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Echoes of 1876 - Can We Learn from the Past?


At a time when our country feels so bitterly divided, it is instructive to recall a time when political conflicts were just as bad, and probably even worse. So hitch a ride with me back 142 years, to 1876.

In the electoral contest that year to succeed President Ulysses S. Grant, the Republicans nominated Rutherford B. Hayes of Ohio, while the Democrats selected Samuel J. Tilden of New York. Back then, the Republican Party stood for the rights of African Americans, having spearheaded constitutional amendments to abolish slavery, preserve equal rights, and ensure the rights of all citizens to vote. During this period of Reconstruction, President Grant had sent federal troops to protect the rights of African Americans in the South, and had effectively destroyed the Ku Klux Klan.

However, many Americans were getting tired of Reconstruction. Democrats from both North and South had always opposed this policy, and even liberal Republicans were now more focused on economic issues, mainly the effects of a bank crisis dating from 1873. This was the background to the 1876 election, which turned out to be the closest presidential contest to date.

While Democrat Tilden, who had a popular vote majority, appeared to have just enough electoral votes to win the election (185-184), it was evident that three southern states (Florida, Louisiana, and South Carolina) had experienced substantial voting irregularities. Mobs of armed whites intimidated Black voters in these states. In South Carolina, rival slates claimed victories--racist, obstructionist Democrats put their gubernatorial candidate in place and sent their slate of electoral votes in to Washington. Republicans did the same. All three disputed southern states sent two sets of votes to Washington. It appeared very possible that the country would have two rival presidents, each claiming to have won the election.

To forestall this, Congress named an electoral commission with 15 members, seven Democrats and seven Republicans. The 15th member was the Supreme Court Justice, a Republican. The commission voted along party lines, and Hayes was declared to be president.

Rather than contest this decision, the Democrats agreed to back the commission’s decision. Though many Democrats were outraged by this, party leaders were able to elicit two key compromises: Hayes agreed to give Democrats a say in cabinet appointments. And most significantly, he agreed to end Reconstruction, removing federal troops from Southern states and thus guaranteeing white control of the South.

The 1876 election and its aftermath are notable for the deep conflicts that it exposed: Republican vs. Democrat, North vs. South, White vs. Black. Violence and outright fraud prevailed in many areas of the South, with many Black voters being murdered or otherwise intimidated, and thus prevented from voting. Political mistrust at the national level was high. It was not out of the question that the country would experience an irrevocable split. The compromises reached in Washington at least avoided this outcome.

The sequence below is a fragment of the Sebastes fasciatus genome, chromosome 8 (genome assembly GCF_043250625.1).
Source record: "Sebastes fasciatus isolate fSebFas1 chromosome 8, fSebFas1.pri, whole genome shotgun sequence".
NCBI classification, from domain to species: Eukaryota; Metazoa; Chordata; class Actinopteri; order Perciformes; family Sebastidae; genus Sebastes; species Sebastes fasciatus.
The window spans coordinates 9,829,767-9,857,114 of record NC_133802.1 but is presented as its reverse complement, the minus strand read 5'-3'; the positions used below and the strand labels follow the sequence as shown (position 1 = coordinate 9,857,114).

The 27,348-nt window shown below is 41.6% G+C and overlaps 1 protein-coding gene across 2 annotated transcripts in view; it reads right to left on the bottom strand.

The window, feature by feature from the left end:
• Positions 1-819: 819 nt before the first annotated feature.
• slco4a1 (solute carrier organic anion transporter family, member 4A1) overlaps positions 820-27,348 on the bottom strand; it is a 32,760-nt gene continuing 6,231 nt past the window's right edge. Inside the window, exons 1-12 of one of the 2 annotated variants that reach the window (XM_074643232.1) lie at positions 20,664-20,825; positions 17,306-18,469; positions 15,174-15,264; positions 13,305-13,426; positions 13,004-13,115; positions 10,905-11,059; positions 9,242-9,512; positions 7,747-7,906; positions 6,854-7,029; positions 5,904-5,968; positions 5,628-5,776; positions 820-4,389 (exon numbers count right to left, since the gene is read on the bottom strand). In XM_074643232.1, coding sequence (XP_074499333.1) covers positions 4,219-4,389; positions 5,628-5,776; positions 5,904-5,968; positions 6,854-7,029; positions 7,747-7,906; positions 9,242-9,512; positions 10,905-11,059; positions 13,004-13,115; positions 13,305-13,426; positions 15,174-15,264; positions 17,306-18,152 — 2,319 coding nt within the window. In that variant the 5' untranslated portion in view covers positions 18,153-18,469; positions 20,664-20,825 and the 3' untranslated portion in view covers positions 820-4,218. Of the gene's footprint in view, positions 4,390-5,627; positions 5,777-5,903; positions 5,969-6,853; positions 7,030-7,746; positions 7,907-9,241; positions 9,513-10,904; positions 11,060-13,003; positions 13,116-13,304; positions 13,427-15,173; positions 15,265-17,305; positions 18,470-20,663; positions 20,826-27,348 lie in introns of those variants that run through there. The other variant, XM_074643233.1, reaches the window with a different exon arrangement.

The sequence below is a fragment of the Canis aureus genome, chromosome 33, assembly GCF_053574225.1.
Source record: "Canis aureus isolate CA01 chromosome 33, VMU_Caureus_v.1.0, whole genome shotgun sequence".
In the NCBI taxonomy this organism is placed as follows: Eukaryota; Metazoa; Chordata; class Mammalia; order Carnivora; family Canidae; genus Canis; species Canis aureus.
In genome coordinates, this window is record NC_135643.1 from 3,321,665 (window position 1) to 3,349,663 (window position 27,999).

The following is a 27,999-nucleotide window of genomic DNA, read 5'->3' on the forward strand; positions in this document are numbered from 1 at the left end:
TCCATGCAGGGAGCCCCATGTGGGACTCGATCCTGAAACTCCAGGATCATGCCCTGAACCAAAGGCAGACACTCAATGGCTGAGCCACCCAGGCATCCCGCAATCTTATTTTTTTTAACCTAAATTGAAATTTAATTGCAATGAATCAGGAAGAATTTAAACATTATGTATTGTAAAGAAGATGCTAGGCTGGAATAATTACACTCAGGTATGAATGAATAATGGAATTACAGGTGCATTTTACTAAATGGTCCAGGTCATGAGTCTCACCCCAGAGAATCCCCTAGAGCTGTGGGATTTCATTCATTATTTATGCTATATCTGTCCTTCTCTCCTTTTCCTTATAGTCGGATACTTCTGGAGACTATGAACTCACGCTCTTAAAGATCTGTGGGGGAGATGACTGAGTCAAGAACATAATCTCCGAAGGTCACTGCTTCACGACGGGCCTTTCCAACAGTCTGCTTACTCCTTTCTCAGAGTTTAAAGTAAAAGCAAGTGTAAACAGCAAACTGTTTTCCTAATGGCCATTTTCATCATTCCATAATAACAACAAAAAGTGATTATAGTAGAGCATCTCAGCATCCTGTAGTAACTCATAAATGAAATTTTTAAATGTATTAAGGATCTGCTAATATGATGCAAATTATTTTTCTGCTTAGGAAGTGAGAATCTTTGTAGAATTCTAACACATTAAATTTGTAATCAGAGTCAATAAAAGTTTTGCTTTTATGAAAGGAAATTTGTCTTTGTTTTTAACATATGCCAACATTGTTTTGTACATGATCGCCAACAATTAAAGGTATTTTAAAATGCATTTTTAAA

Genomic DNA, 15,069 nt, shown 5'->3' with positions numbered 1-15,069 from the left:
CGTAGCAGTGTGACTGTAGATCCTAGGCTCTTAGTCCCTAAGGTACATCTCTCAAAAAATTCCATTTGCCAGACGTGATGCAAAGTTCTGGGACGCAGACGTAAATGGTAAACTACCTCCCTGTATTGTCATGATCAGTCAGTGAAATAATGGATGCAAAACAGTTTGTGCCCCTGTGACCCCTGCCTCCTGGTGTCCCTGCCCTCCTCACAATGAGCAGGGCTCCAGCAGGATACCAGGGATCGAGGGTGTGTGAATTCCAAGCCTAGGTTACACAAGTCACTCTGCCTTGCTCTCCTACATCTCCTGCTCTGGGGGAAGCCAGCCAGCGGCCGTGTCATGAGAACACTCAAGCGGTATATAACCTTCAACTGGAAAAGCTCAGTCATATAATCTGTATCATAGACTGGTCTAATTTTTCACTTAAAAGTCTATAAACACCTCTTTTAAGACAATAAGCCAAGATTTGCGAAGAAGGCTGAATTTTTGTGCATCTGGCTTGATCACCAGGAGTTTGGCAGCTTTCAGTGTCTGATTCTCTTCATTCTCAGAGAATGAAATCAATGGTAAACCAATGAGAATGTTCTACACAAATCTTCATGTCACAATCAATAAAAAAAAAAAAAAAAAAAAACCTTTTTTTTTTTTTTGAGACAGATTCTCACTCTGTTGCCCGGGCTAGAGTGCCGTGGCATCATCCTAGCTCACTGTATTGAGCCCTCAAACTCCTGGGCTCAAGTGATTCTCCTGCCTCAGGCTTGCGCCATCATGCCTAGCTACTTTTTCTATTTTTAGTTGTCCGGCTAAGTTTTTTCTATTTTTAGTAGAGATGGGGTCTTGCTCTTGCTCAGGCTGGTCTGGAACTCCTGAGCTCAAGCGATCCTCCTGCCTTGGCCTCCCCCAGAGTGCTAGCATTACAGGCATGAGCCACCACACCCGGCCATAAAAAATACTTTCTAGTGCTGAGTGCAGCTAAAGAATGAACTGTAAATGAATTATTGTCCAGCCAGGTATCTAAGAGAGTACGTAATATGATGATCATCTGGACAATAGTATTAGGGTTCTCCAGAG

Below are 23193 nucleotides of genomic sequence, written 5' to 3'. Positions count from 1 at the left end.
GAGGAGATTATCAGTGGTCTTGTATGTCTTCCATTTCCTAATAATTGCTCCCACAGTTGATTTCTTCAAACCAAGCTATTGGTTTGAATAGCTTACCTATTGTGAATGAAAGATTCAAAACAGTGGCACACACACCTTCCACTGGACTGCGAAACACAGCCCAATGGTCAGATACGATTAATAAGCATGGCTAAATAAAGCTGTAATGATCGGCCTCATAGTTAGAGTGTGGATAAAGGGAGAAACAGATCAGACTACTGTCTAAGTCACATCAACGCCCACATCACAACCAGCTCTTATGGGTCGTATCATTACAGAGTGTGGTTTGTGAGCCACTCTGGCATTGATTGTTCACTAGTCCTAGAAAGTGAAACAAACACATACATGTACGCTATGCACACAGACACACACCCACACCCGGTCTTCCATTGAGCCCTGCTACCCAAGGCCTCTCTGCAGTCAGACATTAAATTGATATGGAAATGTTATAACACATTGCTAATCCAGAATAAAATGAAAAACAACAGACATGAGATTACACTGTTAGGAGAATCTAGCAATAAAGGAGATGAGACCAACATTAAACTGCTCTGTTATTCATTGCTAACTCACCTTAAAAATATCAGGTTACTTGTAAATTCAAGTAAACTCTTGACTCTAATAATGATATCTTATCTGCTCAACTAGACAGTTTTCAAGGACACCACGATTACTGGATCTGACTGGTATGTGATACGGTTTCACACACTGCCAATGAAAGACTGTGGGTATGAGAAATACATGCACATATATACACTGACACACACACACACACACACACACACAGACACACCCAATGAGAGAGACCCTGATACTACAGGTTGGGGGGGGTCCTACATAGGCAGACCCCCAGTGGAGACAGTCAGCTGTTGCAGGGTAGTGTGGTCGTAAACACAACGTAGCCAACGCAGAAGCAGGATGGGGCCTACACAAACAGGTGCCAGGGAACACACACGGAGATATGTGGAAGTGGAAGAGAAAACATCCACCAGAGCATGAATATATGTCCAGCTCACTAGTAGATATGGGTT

In light of this history, our current political conflicts are neither unprecedented nor uncommonly divisive. So if 1876 illuminates a sharp point of strife in our history, how did we respond to that crisis? Sadly, not very well. Late 19th century government proved ill-equipped or incapable of dealing with the issues of the time, leading to ongoing inequality and injustice.

The industrial revolution that occurred in the last quarter of the 19th century brought overall wealth to the country, but at the cost of severe economic disparities. Following the 1876 compromise, presidential power shrank in comparison to Gilded Age robber barons, who took advantage of lax laws and regulations to amass influence at the expense of competitors, laborers, and consumers. And worse, the end of Reconstruction ushered in 90 years of state-sponsored terror in the South, in which the old slavery structure was recast into a violent, exploitative, and genocidal system known all too benignly as Jim Crow.

Historical parallels are never exact, but they can provide useful guideposts. When political conflict is most heightened, the winners tend to be rich corporate interests, who create and benefit from their own rules, while ordinary citizens and workers fight for a shrinking piece of the economic pie. In the midst of such conflict, racism also becomes more pronounced, as citizens of color are scapegoated, attacked, and abused. As it was following 1876, so it is today. Inequality and injustice reign.

With hindsight, we can look to the 19th century and see things that were clearly wrong. Many Americans defended slavery. Now, it is agreed (except by a benighted few) to be a moral horror. Similarly, the political choices of the late 19th century--allowing rich corporate titans to gain greater power, and enabling a racist society to flourish in the South--were similarly misguided.

So it is that some things are clearly wrong in the wake of today’s political divides. Future generations will take a dim view of our policies privileging corporate power and scapegoating minorities, even if such judgments are not evident to everyone today.

Can we do anything now to reverse current trends? As a first step, we need to VOTE in large numbers for Democrats across the spectrum--from social Democrats to moderates--who can stand up to Republican ignorance and malfeasance. Then, our elected politicians need to advocate policies that undo those which echo the mistakes of the late 1800s:

If and when our current conflict recedes in memory, what will we have to show for all this aggravation? Will this experience, like that of 1876, lead to another missed opportunity? Or will we take the initiative to create a better, more just society? It is up to us.

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